a list compiled by Alex Kasman (College of Charleston)

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Blasphemy (2008)
Douglas Preston

Contributed by Vijay Fafat

Douglas Preston's novel, “Blasphemy”, contains a few mathematical references that come up when scientists encounter “God” at the (hypothetical) world's largest particle collider, SSC II. Chaitin's Omega number appears along with “e”, as does Knuth's up-arrow notation (in specifying an ultra-large number dubbed “God's First Number”). The universe is described by “God” as an irreducible computation whose output would require a complete computation lasting God's-First-Number years. There are a couple of nice paragraphs, where “God” says: “You give me a hand with 5 fingers, not the integer 5. Your number system has no independent existence in the real world. It is nothing more than a sophisticated metaphor” and “[you are] like a monkey who has figured out how to count to three. You find four pebbles and think you have discovered infinity”.

Contributed by Anonymous

The logics and axiom of mathematics are incredibly important to this story.

More information about this work can be found at
(Note: This is just one work of mathematical fiction from the list. To see the entire list or to see more works of mathematical fiction, return to the Homepage.)

Works Similar to Blasphemy
According to my `secret formula', the following works of mathematical fiction are similar to this one:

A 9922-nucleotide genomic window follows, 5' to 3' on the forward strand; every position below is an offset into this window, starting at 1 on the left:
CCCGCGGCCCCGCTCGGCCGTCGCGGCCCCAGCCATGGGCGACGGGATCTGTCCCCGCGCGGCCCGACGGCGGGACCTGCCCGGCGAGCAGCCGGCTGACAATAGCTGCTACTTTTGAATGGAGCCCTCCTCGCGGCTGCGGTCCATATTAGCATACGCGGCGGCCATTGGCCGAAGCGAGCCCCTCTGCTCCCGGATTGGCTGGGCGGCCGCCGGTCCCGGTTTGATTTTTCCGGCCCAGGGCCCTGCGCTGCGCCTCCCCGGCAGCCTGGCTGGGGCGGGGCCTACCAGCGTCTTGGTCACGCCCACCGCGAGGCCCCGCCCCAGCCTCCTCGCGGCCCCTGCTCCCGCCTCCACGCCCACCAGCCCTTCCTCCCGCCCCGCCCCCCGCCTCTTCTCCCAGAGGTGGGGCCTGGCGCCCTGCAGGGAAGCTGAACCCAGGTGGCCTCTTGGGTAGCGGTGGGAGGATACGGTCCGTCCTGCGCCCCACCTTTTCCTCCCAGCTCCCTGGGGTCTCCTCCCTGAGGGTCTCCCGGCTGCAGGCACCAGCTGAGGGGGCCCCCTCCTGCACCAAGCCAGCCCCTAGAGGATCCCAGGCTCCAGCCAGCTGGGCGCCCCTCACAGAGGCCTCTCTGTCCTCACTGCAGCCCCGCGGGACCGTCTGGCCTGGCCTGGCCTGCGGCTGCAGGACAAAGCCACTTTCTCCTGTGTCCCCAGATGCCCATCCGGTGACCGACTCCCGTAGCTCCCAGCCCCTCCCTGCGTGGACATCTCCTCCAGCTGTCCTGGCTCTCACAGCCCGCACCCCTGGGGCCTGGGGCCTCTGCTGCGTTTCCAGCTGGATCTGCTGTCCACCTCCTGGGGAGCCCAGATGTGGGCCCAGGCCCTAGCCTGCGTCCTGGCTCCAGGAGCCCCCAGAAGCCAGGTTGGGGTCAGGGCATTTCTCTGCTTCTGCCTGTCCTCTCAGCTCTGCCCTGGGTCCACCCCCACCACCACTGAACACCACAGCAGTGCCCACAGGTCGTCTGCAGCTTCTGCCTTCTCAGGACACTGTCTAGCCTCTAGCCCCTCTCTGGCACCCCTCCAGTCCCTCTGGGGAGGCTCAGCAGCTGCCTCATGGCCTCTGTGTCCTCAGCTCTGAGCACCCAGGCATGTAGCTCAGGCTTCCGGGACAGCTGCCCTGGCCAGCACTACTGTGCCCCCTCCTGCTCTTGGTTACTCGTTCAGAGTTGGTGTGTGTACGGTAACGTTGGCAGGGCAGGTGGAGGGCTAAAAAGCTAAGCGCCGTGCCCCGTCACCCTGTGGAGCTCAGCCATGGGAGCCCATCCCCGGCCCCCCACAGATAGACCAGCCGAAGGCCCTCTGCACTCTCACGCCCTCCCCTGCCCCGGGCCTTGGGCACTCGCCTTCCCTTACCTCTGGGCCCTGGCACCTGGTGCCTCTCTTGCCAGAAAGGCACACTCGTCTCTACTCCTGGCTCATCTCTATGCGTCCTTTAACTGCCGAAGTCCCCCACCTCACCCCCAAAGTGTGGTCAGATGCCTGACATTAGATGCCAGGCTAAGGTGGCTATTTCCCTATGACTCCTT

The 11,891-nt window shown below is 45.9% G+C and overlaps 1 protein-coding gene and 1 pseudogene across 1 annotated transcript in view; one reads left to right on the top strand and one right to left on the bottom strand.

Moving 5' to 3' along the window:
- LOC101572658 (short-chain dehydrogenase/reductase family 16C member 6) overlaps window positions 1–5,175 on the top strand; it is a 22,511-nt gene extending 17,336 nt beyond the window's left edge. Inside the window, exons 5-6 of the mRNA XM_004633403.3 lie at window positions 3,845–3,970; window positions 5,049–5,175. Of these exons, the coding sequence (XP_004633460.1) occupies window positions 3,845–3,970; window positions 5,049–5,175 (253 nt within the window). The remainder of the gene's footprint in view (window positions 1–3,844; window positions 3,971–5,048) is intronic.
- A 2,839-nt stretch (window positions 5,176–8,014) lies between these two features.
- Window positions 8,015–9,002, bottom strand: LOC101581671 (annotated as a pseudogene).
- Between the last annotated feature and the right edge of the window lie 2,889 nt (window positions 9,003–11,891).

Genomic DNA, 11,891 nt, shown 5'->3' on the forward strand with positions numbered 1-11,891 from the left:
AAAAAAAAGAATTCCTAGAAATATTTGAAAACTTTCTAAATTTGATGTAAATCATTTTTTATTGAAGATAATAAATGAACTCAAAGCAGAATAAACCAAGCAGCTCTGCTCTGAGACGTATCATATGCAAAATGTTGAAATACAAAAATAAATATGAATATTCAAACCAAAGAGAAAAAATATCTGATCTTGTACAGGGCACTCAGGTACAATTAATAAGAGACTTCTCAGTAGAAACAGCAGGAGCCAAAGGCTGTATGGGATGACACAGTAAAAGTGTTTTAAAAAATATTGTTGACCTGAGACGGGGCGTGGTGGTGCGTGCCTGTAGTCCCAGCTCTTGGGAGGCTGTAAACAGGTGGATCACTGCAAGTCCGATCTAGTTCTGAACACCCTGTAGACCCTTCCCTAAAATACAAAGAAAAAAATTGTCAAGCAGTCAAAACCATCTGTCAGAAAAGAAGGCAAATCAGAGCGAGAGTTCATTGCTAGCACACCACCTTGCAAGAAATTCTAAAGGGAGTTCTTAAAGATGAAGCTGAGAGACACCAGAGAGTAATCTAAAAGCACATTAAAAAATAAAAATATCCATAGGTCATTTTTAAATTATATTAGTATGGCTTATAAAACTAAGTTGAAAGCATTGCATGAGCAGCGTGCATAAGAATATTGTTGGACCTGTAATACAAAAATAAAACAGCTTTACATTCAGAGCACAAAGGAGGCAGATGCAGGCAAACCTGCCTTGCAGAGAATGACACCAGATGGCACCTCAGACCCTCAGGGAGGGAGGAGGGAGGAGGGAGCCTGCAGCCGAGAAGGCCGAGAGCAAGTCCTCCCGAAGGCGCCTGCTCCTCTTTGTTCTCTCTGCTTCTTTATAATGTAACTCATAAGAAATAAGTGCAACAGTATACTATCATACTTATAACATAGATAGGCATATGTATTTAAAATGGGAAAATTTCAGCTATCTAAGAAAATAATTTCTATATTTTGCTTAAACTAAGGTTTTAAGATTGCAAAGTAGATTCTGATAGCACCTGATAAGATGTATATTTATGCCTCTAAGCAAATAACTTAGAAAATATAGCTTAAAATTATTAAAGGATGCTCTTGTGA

1. The Last Answer by Isaac Asimov
  2. Calculating God by Robert J. Sawyer
  3. Saint Joan of New York: A Novel About God and String Theory by Mark Alpert
  4. Pieces of Pi by David Bartell
  5. Children of Time by Adrian Tchaikovsky
  6. Axiom of Dreams by Arula Ratnakar
  7. The Visiting Professor by Robert Littell
  8. Light by M. John Harrison
  9. 3-adica by Greg Egan
  10. Eversion by Alastair Reynolds
Ratings for Blasphemy:
RatingsHave you seen/read this work of mathematical fiction? Then click here to enter your own votes on its mathematical content and literary quality or send me comments to post on this Webpage.
Mathematical Content:
4/5 (1 votes)
Literary Quality:
5/5 (1 votes)

GenreScience Fiction,
TopicReal Mathematics,

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Exciting News: The 1,600th entry was recently added to this database of mathematical fiction! Also, for those of you interested in non-fictional math books let me (shamelessly) plug the recent release of the second edition of my soliton theory textbook.

(Maintained by Alex Kasman, College of Charleston)